in Ghana for

in Ghana for
  in Ghana for
It is not surprising that several European powers fought for such rich and generous lands for many years. Britain was the strongest. Very soon, the British realized that the main wealth of the region was not ivory or even gold, but people.
In their free time from agricultural activities, the Ghanaians fought. It is now that blacks call each other brothers, and before that any neighboring tribe posed a serious threat to them. The victorious usually sold the defeated into slavery. Immoral bargaining brought good profits to both black sellers and colonizers. The latter sent slaves to the New World, to the distant islands of the Caribbean, where white exploiters grew sugar cane on plantations.
For four centuries, millions of Africans have fallen victim to the shameless slave trade. But at one fine moment, slavery was abolished, and the British had to raid the north of Ghana, where the warlike people of Ashanti, Asante or Asantefo, the main supplier of living goods, lived. The Ashanti created a powerful empire with its capital in Kumasi, “the city of the golden throne.” Kumasi still retains its reputation as one of the leading cultural centers of West Africa. Orthodox Ashanti deeply honor the great past of their homeland, revere leaders and sacredly observe traditions. They do not wear loose shirts, as is customary in Africa, preferring togas, like Roman ones. Even today, the lands of the ancient people are something like a state within a state. The Ashanti country is ruled by a king. In Ghana, the institution of royal power peacefully coexists with the institution of presidential power. Under the incumbent head of state, the House of Leaders was created, which performs advisory functions, a kind of analogue of the Russian State Council. The House includes the kings of all peoples living in Ghana. Ethnic exclusivity is not encouraged by the authorities, however, every resident of the state feels that he belongs to the Yoruba, Mosi, Evegbe, Akvapim, Binumba, Agbishera, Dangmeli, Bisa, Achim, Ewe … English is declared the state language, but not everyone speaks it. Each ethnic group has its own language. Despite this, members of different clans understand each other well.
Ghana is a young country. Firstly, because it gained independence in 57, the first in Africa (which the locals are very proud of). And secondly, almost half of the population is made up of children under the age of 15. Education for them is compulsory and free. The country goes for it, although you cannot call it rich. There are few old people here, but not because they stay at home and do not go out. Due to the hot climate and poor living conditions, few live to be fifty.
People here have a simpler attitude to death than in Europe. Death for the Ghanaian is something like a holiday, a long-awaited rest after earthly ordeals. Therefore, people bury their dead in colored coffins, from afar resembling carousel figures.
For those who lived by hunting during their lifetime, relatives will choose an eagle with folding wings or a lion with a removable back. A farmer will be buried in a banana, a military man – in a machine gun, a snake-bitten one will find peace in a snake, a pilot will be taken on his last journey by being put on a plane, an athlete – the very place in a sneaker, a teacher – in a book, a fisherman will go to the next world in the belly of a wooden carp, and mistress – in the womb of poultry. Some do not trust relatives and even during their lifetime go to the workshop, where they order a colorful coffin for themselves. Such products are very popular among Christians, who make up the majority of the population. They attend sectarian churches like “churches of the cross” or “12 apostles”. There are as many Muslims in the country as there are pagans, or rather, adherents of traditional African cults. In ancient beliefs there is a place for divination, amulets, masks, conspiracies. Secret societies flourish in Ghana, within which ritual cannibalism is practiced. None of the Christian missions has been able to completely eradicate it.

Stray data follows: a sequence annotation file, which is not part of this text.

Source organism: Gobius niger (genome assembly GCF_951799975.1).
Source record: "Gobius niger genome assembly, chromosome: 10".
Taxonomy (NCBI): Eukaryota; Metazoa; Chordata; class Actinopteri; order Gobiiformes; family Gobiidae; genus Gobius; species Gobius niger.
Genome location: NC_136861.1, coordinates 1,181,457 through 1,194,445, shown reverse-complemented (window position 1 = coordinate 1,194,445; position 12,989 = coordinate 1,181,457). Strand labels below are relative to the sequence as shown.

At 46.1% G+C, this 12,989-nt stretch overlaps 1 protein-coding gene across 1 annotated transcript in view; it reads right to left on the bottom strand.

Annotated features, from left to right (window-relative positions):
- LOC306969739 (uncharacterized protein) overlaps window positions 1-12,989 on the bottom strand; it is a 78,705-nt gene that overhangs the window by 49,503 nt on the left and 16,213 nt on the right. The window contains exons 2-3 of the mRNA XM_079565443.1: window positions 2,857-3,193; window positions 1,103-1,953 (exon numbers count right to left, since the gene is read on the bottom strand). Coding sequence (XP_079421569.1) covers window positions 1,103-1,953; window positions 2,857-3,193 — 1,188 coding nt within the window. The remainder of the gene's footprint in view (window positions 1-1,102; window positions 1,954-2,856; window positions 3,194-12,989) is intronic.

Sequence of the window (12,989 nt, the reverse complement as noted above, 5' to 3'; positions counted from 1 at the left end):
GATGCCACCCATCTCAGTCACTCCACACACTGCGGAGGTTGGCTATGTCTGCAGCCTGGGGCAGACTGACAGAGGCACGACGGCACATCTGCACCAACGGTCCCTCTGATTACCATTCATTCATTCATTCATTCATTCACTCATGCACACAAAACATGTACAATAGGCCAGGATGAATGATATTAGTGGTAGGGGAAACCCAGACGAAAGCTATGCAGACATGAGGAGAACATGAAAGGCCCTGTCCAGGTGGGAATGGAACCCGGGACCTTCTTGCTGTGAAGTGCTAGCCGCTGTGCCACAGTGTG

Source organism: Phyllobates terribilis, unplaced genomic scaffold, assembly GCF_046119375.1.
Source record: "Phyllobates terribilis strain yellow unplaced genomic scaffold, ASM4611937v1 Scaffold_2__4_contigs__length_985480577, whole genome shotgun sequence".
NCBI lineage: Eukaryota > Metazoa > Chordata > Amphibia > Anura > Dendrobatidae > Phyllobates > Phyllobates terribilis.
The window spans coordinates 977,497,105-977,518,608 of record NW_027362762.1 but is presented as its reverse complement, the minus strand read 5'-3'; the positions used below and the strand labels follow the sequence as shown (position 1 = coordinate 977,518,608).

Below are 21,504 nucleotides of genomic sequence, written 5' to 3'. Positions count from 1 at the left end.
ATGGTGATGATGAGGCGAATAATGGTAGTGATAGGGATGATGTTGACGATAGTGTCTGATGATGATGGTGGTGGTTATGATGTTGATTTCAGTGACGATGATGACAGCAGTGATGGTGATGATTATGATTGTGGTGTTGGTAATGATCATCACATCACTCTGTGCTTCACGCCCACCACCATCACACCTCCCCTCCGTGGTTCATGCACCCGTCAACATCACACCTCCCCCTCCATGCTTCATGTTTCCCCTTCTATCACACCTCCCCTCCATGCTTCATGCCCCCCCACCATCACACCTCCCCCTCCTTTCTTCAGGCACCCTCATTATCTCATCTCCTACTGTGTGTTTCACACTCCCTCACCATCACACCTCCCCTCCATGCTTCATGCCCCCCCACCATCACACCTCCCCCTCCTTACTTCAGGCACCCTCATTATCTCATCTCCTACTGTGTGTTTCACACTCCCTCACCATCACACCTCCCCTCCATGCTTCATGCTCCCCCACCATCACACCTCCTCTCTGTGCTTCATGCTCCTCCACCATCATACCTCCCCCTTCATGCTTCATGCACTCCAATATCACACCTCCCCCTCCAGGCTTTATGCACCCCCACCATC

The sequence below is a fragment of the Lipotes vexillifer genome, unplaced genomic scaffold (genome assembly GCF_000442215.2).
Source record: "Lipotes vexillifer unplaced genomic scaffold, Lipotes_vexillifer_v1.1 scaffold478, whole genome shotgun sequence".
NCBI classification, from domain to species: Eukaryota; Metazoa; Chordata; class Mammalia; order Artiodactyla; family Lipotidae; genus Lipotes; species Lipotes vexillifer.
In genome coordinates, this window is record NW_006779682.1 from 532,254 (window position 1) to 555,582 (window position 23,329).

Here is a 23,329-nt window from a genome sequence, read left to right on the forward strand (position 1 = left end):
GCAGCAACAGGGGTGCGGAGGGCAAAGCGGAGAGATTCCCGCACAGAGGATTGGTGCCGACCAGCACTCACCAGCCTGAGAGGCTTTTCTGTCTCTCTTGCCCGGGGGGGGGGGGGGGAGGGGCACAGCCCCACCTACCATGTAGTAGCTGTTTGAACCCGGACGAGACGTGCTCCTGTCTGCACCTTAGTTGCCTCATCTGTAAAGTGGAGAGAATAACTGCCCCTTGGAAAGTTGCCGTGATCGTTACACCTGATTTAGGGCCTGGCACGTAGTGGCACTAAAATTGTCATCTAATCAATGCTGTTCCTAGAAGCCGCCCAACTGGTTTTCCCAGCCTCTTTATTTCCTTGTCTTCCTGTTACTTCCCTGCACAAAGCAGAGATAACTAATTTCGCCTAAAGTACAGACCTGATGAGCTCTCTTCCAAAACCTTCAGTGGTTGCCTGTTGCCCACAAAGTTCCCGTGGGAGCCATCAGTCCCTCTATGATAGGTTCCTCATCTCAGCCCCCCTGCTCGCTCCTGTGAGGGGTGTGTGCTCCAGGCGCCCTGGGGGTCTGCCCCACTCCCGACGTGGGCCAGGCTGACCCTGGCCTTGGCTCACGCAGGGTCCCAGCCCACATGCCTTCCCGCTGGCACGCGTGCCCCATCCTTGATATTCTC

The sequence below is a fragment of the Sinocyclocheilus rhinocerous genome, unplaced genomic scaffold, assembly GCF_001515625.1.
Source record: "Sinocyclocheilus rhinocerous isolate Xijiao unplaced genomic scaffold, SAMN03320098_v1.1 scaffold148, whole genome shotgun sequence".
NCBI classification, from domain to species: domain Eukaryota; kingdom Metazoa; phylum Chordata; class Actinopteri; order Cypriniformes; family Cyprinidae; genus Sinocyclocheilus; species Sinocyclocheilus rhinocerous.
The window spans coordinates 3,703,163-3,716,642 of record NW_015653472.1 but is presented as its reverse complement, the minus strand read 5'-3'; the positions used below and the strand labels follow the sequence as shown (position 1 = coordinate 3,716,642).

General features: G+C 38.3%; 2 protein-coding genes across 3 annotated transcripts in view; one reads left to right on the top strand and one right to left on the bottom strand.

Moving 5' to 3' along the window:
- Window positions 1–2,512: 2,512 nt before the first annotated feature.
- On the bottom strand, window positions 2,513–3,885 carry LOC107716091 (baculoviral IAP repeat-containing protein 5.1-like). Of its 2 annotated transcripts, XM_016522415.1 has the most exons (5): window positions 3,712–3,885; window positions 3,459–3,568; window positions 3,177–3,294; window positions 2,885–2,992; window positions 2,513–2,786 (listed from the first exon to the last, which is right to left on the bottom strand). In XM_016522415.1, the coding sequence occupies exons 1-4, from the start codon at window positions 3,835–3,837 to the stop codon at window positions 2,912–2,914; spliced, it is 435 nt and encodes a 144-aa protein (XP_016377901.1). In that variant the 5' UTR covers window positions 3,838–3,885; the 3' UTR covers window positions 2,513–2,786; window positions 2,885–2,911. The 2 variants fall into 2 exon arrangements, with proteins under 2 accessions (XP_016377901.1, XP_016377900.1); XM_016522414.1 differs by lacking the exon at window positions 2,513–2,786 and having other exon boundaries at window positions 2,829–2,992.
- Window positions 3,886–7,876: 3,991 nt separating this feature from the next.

The Ghanaians start their working day early in the morning, when it is already light and not yet hot. Everyone is busy here. Women bring fruits and vegetables, firewood and root crops to the market. In Ghana, it becomes clear where the proud posture and confident gait of fashion models came from. Models on the catwalk repeat the movements of an ordinary African Madonna, who from early childhood is accustomed to walking with an unbearable weight on her head. True, the women of free Africa are somewhat more graceful and natural, because the fashion model does not risk losing her burden on the way to the colorful bazaar.
The people of this country love to trade and know how to work. However, most of the population lives in very poor conditions. The middle class is practically non-existent. The monthly income of the breadwinner is $50, and such families are considered wealthy. But the poverty of the Ghana is not the poverty of begging, it is rather the poverty of hope and selfless work. People here do not shun dirty and hard work. At the same time – most importantly – they smile, joke. In general, black brothers are mostly pleasant and hospitable people. They are interesting interlocutors, have a sense of humor, are almost always polite and responsive. Having become better acquainted with the good-natured, cheerful, witty Ghanaians, you understand what kind of scoundrels these slave traders were after all. https://tonaton.com/s_251-face-primers
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